Lessons from a Minke Whale

Recently, while on vacation, I had an opportunity to participate in the wonder of nature in a very personal way. The experience caused me to reflect on how focused we humans are on fixing things, situations and sometimes even other people. There are many reasons why this is the case, I have written about them in prior articles and there will be more to come. Today I want to tell you the story of a small Minke Whale I met up close and personal and share a very big lesson she taught me. I hope you find it important and helpful.

I was vacationing on Cape Cod Bay, a gorgeous bay with many different characteristics. The area I was in is made up of many sandbars, nice to walk on at low tide, but no place for a whale. As I walked on the beach one day, I overheard a woman say something about a beached whale. I looked where she was pointing and saw a very sad sight. I have seen beached animals on TV, but the impact of seeing it in person was quite a different thing.

As we got closer, we noticed that no one was doing anything. People just seemed to be standing and staring. My friend and I wondered why no one was doing anything to help her. Our curiosity turned into judgment as soon as we got there. What was wrong with these people why was no one doing anything. We were very confident that people should be in the water and at least throwing water over her to keep her cool. We were also wondering if anyone had called for help and no one seemed to know.

My friend called the Coast Guard and her, me and two other people began to walk into the water to at least to try to keep her cool and wet. As the whale attempted to free herself we noticed she was bleeding on the opposite side. Shortly, a woman approached and said she had called and they instructed her to tell the crowed not to go near the whale at all and to stay out of the water, they were on their way. Unfortunately, traveling from Mid Cape to Outer Cape on a gorgeous day in August takes quite a while and that is where help was coming from. Suddenly, the conversations in the crowed changed to high levels of criticism for the “rescuers”. Frustration and anger started to become heightened.

Eventually two professionals from the Provincetown Center for Coastal Studies came to do further monitoring and control. By the time they arrived the tide was coming in and the whale seemed to becoming a bit more buoyant. Suddenly, the mood began to change again, this time it was hope that returned and we began to root for the whale. An Environmental Police Boat had arrived to see if they could be of assistance and got very close to the Whale. The crowd became very protective and began yelling at the Captain to back off and get out of the way. What we didn’t know was that he was providing information as to the type and state of the injuries the whale had incurred, rather important information. As the boat revved its engines to leave, the whale became very frightened and agitated thrashing violently. Miraculously she became buoyant and began to swim forward. The crowed cheered and suddenly she took another left turn, got even closer to shore and beached herself again. A pall hung over everyone. There seemed to be an unspoken agreement of a lost cause.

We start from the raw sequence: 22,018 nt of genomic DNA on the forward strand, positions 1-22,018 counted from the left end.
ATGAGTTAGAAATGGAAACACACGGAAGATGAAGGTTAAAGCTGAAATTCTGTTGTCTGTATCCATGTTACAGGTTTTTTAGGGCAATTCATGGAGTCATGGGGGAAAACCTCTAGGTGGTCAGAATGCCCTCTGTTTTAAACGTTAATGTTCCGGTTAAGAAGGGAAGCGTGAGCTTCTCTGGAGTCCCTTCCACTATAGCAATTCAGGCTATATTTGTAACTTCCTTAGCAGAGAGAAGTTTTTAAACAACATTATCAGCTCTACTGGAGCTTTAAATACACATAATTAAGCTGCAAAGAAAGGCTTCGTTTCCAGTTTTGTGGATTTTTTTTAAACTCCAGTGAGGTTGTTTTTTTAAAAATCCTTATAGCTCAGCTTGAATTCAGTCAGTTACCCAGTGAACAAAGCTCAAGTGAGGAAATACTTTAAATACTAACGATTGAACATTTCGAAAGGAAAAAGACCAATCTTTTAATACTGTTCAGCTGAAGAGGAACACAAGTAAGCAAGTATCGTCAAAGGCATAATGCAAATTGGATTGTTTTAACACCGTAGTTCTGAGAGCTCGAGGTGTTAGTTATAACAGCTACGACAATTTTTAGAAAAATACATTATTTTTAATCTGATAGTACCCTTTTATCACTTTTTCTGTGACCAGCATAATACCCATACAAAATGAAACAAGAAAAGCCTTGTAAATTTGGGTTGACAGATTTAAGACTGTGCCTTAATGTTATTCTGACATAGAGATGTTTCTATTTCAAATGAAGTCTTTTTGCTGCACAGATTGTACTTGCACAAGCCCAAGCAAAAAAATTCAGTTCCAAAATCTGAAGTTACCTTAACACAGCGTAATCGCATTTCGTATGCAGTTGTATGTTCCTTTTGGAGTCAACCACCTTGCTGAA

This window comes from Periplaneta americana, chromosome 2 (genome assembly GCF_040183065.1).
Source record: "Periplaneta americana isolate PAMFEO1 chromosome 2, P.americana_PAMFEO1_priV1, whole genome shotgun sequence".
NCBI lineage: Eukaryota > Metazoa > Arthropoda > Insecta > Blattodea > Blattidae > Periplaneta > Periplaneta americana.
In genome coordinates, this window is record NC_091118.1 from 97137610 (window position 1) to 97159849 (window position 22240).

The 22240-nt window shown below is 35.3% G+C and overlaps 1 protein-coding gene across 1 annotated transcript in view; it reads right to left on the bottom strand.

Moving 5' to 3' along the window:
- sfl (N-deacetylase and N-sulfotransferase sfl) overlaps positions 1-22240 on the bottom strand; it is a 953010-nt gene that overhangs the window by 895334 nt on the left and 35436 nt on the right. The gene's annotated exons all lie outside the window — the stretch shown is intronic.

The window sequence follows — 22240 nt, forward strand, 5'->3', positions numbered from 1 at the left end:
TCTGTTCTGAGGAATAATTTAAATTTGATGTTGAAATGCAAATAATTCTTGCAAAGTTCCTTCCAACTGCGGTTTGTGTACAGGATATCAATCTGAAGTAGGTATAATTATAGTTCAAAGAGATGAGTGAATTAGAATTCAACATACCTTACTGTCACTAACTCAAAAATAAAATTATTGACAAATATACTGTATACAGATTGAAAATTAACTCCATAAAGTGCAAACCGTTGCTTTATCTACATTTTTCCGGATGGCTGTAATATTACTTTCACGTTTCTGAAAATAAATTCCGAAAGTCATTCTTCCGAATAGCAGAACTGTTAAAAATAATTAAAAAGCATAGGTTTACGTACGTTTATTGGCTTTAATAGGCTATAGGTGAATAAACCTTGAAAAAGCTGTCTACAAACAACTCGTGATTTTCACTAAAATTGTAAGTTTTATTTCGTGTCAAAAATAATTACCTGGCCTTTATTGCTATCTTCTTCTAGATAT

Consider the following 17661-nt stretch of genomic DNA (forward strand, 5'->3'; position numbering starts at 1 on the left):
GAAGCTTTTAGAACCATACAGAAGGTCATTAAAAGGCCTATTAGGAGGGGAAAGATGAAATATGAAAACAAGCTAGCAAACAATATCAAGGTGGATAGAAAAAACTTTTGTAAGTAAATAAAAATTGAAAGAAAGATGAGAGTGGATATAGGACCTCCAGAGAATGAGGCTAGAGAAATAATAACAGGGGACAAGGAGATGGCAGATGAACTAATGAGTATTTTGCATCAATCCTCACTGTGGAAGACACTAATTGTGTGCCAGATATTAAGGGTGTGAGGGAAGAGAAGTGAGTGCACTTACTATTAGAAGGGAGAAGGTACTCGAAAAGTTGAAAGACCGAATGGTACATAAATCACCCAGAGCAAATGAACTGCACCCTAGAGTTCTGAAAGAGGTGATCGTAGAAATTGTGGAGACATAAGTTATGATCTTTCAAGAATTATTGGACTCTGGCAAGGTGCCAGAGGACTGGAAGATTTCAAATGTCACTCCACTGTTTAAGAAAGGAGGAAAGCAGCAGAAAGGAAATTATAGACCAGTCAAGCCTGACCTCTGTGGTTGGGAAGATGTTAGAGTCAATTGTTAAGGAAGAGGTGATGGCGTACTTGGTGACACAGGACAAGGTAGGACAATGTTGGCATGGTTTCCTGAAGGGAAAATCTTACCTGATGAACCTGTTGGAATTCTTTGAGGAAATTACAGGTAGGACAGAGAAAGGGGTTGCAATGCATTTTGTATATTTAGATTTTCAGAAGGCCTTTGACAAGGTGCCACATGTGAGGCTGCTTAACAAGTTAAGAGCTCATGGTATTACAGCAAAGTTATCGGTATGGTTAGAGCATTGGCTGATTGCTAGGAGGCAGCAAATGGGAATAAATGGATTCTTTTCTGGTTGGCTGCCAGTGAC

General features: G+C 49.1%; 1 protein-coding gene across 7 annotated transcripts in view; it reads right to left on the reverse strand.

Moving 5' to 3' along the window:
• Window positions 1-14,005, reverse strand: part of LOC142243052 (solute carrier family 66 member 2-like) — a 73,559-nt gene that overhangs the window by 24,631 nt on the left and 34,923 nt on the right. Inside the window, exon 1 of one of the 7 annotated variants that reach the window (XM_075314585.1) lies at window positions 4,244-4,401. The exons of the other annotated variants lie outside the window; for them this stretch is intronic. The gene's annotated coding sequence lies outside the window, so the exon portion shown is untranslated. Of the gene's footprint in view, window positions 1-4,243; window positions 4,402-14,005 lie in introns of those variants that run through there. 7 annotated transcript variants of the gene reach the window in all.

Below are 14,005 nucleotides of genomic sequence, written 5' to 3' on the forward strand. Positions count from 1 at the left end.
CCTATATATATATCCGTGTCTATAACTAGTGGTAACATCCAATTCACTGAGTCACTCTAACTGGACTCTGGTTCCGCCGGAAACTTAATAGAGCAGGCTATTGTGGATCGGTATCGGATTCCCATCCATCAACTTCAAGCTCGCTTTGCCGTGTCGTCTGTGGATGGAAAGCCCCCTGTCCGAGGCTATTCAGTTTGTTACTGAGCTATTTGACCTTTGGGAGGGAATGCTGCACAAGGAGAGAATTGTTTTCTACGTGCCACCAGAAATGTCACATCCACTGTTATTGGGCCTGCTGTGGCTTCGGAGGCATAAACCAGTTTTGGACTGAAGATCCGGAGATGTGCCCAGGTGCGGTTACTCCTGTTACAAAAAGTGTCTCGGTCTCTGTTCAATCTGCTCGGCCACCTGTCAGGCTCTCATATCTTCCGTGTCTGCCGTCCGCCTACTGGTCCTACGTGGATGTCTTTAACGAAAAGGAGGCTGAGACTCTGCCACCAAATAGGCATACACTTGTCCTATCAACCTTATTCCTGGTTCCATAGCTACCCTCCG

A gentleman from the Provincetown Center for Coastal Studies stepped forward to tell us what was going on. They had determined that the whale was very ill and had been for quite sometime. He explained that there was nothing that could be done for her and that nature needed to take its course. He provided us with further details and asked that we honor this whale by providing her some dignity. She chose to beach herself because she knew she needed to rest and that it was her time. At this point, most of us left.

I am sure some of you may be wondering what the point is. Why is she writing about whales in the business section? As I reflected on this experience I realized that in our need to be helpful, to fix this for the whale we, in reality, would have been doing her a disservice. Our need to fix it came from our need to feel better, it wasn’t actually about the whale, the real truth was this was horrible to watch and we did not want to see her suffer. This reminded me how often in business we try to fix things and people because if we could only fix them our life would be easier.

Whenever we behave in a way that makes us feel better about us, we are unconsciously stepping into our own egos. This causes an inability to be objective and step back and become the observer, to take in actual data and make good business decisions. As business owners and professionals it is vital to our success to not react unconsciously to our emotions. The whale doesn’t always need to be saved and people never need to be fixed because they are not broken. Next time you find yourself feeling the need to fix something or someone you may want to stop and ask yourself what’s broken. Provide yourself and those around you with the dignity and respect we all deserve. Look first at yourself before blaming, shaming or damning others. This will bring you true success.

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